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'A Disappearing Number’: A Mathematical Path To The Hereafter?

Jacob Athyal and the cast of "A Disappearing Number." (A.R. Sinclair Photography)MoreCloseclosemore
Jacob Athyal and the cast of "A Disappearing Number." (A.R. Sinclair Photography)

You could count the prizes “A Disappearing Number” won in England in 2007: Evening Standard Award for Best Play, Laurence Olivier Award for Best New Play, Critics’ Circle Theatre award for Best New Play. Or you could just sit back and let the arithmetic wash over you (and the rest of Central Square Theater) as Underground Railway Theater unfurls its quite credible staging of this numerical fantasia created by British polymath Simon McBurney and his troupe, Complicité.

One of URT’s Catalyst Collaborative@MIT projects marrying stage to science, “A Disappearing Number” intersperses the early 20th-century collaboration of Oxford don G.H. Hardy and Indian math prodigy Srinivasa Ramanujan with a fictional, contemporary love story involving a British math professor and an Indian American hedge-fund manager dealing (literally and symbolically) in futures.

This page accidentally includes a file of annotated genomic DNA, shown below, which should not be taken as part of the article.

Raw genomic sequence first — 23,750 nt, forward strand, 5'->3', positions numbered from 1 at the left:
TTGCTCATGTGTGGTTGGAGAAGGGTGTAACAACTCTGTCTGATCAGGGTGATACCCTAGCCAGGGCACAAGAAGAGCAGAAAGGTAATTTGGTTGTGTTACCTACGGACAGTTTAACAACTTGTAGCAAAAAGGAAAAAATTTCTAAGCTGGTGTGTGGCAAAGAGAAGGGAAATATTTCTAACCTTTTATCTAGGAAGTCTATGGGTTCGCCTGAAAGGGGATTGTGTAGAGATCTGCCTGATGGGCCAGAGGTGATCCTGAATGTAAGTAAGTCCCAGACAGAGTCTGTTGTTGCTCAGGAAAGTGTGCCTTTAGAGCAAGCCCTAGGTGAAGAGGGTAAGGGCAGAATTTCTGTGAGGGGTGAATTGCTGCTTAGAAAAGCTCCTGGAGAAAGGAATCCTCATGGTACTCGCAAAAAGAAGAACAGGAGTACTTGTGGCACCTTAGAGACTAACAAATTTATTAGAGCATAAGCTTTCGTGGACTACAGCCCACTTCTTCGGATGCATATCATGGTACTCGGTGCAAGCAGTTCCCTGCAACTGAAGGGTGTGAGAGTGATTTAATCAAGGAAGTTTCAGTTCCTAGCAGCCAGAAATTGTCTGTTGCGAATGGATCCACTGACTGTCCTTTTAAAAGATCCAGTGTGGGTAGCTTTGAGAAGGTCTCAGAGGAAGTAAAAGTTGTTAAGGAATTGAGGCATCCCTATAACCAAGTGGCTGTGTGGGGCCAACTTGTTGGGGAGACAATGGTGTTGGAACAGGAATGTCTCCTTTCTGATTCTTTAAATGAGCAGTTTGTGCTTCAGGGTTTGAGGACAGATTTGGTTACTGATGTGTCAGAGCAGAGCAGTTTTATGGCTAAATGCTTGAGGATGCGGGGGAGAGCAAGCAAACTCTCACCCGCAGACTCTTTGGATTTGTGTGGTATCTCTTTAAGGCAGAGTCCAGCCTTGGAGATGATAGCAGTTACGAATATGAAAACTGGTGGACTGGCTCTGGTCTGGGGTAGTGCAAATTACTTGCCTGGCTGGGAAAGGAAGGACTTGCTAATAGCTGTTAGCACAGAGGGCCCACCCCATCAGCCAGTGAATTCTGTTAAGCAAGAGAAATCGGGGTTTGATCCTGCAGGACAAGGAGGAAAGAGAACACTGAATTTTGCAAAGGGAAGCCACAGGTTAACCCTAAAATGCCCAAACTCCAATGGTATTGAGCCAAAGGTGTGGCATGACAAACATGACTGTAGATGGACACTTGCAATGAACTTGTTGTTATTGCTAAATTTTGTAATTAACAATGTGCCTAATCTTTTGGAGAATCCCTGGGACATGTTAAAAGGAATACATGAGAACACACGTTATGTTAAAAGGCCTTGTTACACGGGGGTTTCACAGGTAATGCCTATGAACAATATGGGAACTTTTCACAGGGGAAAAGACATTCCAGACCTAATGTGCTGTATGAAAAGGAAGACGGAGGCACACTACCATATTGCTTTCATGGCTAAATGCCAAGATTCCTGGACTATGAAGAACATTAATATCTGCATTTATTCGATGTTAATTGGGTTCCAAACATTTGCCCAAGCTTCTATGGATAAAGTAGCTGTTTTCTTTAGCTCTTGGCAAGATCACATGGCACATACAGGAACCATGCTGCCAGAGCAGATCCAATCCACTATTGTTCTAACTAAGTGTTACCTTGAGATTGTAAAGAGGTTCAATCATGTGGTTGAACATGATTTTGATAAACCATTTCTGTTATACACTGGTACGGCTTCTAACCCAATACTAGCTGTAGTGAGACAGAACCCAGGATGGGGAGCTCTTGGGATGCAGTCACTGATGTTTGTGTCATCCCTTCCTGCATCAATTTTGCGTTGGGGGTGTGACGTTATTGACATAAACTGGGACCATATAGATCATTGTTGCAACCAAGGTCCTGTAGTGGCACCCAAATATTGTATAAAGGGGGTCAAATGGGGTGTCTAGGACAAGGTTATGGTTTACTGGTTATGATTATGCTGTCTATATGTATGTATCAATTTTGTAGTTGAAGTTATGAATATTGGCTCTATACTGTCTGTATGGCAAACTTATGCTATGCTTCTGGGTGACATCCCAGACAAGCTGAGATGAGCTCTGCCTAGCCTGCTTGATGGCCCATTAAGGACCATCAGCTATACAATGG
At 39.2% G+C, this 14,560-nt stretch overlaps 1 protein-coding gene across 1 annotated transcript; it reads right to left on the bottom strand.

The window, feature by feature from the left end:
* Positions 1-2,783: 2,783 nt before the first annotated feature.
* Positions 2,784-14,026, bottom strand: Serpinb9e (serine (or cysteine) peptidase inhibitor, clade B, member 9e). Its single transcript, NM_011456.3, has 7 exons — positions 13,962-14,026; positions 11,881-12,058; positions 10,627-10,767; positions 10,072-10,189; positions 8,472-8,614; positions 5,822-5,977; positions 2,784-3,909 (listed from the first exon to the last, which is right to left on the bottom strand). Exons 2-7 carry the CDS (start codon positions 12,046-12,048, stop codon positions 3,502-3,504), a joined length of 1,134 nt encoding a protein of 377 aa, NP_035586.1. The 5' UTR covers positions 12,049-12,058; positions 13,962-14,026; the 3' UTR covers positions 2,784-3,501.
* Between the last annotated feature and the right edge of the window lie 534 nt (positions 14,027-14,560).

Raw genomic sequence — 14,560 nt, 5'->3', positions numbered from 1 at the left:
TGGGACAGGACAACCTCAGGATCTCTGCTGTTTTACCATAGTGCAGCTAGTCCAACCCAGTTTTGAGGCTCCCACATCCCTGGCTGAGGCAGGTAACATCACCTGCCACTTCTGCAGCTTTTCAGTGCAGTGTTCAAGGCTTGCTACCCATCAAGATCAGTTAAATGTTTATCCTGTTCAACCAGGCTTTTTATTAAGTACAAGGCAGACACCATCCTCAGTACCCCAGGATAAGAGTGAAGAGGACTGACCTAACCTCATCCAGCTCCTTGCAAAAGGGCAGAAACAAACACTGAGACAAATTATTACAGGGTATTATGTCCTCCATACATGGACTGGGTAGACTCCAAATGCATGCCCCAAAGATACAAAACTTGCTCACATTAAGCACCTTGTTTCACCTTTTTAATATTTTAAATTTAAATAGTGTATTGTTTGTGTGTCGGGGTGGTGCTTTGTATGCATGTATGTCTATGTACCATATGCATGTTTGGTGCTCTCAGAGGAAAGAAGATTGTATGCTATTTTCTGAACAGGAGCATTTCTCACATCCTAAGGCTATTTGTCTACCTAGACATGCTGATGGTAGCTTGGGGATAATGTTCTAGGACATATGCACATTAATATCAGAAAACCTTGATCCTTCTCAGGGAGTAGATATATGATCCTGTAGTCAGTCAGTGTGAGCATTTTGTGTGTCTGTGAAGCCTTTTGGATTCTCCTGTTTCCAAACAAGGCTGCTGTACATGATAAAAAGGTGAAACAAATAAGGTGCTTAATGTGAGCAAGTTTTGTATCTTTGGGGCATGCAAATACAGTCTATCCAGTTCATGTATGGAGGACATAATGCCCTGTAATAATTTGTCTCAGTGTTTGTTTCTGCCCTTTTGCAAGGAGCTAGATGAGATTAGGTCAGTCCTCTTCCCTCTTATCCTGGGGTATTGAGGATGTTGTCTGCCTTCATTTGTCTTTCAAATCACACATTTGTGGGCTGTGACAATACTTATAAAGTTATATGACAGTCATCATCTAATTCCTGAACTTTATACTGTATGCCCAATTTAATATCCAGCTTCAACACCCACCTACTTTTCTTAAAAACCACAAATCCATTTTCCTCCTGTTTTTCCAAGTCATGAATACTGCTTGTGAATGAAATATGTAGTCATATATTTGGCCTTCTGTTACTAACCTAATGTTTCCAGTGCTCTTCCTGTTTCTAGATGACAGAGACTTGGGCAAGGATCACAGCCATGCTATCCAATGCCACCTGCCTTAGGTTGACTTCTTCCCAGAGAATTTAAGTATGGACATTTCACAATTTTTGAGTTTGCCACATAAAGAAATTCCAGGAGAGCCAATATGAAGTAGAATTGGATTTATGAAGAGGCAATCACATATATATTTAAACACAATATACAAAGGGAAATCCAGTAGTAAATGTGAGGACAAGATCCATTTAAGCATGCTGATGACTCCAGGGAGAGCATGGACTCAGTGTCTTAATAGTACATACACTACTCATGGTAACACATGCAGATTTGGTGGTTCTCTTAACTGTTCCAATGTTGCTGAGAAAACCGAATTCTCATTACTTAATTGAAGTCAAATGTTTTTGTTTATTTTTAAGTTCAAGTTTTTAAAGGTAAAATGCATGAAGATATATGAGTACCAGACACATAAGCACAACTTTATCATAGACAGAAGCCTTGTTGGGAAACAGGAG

Perhaps appropriately, the threads are tied together by a self-described string theorist who only steps out of the lecture hall at the end, when he and the hedge-fund manager meet on a plane and then on a riverbank in India. This perky professor does, however, inform us at the outset that, while the theater surrounding it is artifice, the math onstage is real.

As a play, “A Disappearing Number” bears all the earmarks of a work created by committee: it’s cobbled together, marred by random snatches of this and that, and is far from exquisitely written. The beauty, as it were, is in the numbers, which in Elaine Vaan Hogue’s fluid staging hurtle toward us among various expanding and dividing patterns, their pulsing echoed in the Indian music and dance woven throughout the theater piece.

Paul Melendy, Jacob Athyal, Christine Hamel and Amar Srivastava in "A Disappearing Number." (A.R. Sinclair Photography)
Paul Melendy, Jacob Athyal, Christine Hamel and Amar Srivastava in "A Disappearing Number." (A.R. Sinclair Photography)

“A mathematician, like a painter or a poet, is a maker of patterns,” Hardy wrote in “A Mathematician’s Apology,” adding that “beauty is the first test: there is no permanent place in the world for ugly mathematics.” “A Disappearing Number” sets out to demonstrate that not only is math gorgeous but that, stretched toward Infinity, it may also be our closest path to the hereafter.

I’ll admit that I don’t know a Mandelbrot fractal from a Manischewitz wine. But that didn’t stop me from admiring the “pure mathematics” that exercise such a hold on Hardy, Ramanujan and the play’s Ruth Minnen, a Brunel University professor whose lecture on infinite series (culled from an equation of Ramanujan’s) kicks off Complicité’s fragmented meditation.